Iowa’s among states accused of making it too hard to vote in elections, by not properly implementing the “Help America Vote Act” (HAVA). The conclusion’s in a report from the Brennan Center for Justice at the New York University School of Law.
Attorney Justin Levitt says Iowa’s trying to comply with “HAVA” by creating a statewide registration database One list of voters, for the entire state, which will show all eligible voters so it’s easy to process people at the polls. What Iowa’s doing wrong, he says, is trying to match voters with two other databases, and if they don’t match, the process stops them from voting.
He says that’s a problem because the other databases, and the matching process, are full of mistakes. “There are typos…there are maiden names that might not match up with married names,” Levitt says. He charges that there are little things that fed into databases that have nothing to do with whether a voter’s eligible or not.
Levitt says the Social Security Administration has found that so far 28-point-five-percent, more than one in four voters, aren’t matching. “To stop one in four eligible voters from registering because their information doesn’t match in a database comparison isn’t what the law was intended to do.” Iowa does not allow registration at the polling place, though you can register by mail.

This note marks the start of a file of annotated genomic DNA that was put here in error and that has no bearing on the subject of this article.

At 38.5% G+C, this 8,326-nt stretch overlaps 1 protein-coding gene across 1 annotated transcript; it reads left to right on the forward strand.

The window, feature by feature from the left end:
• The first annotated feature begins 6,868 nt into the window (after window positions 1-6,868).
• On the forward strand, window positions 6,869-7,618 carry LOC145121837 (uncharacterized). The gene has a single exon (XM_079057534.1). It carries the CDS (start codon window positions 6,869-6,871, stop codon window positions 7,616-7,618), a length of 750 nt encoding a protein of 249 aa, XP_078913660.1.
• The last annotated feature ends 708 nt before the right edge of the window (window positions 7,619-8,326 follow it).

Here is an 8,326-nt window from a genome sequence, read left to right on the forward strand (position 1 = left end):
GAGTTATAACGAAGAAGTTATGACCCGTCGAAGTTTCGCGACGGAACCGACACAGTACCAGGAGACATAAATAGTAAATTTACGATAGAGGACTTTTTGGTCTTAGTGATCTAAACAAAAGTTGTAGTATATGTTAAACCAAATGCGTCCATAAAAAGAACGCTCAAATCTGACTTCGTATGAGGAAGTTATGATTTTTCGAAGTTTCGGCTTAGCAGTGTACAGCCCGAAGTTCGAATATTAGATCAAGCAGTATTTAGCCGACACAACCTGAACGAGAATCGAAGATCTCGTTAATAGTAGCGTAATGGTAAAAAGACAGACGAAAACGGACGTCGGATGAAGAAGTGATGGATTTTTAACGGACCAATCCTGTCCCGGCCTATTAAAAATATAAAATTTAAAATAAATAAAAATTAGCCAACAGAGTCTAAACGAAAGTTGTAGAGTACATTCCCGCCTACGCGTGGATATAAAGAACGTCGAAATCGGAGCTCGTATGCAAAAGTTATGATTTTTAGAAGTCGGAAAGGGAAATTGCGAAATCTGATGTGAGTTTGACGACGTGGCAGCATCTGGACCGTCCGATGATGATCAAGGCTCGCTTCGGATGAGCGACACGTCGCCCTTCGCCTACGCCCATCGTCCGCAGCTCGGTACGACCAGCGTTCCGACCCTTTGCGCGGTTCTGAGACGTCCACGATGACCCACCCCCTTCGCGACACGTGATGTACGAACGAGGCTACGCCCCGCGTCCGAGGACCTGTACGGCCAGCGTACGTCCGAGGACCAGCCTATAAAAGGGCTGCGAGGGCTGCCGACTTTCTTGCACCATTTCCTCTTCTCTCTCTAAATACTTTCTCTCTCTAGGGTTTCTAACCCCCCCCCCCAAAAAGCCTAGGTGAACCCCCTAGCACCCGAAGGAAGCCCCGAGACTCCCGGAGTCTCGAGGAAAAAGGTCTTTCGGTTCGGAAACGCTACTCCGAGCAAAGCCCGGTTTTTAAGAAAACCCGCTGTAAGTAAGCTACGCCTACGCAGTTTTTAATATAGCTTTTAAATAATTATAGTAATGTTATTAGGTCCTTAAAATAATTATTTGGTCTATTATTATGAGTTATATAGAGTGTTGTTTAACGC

Levitt says federal law says at some point a registering voter does have to prove who they are. They can show a document, a driver’s license, a utility bill, a paycheck — or can be successfully matched to a list, an alternative way for somebody to show they’re who they say they are. But when ONLY a list is used, and there’s no way to check or correct an error, Levitt says that’s when the process is unfairly rigid.
Levitt says “Many, many, many people register at or very close to the voter-registration deadline, and this becomes a big problem when, after the deadline passes, you try and match their information up and it comes back un-matched, through no fault of the voter.” The report cites Nebraska and Oregon as examples of states doing it right, where a voter whose I.D. doesn’t match the database can show various other kinds of proof and be allowed to vote.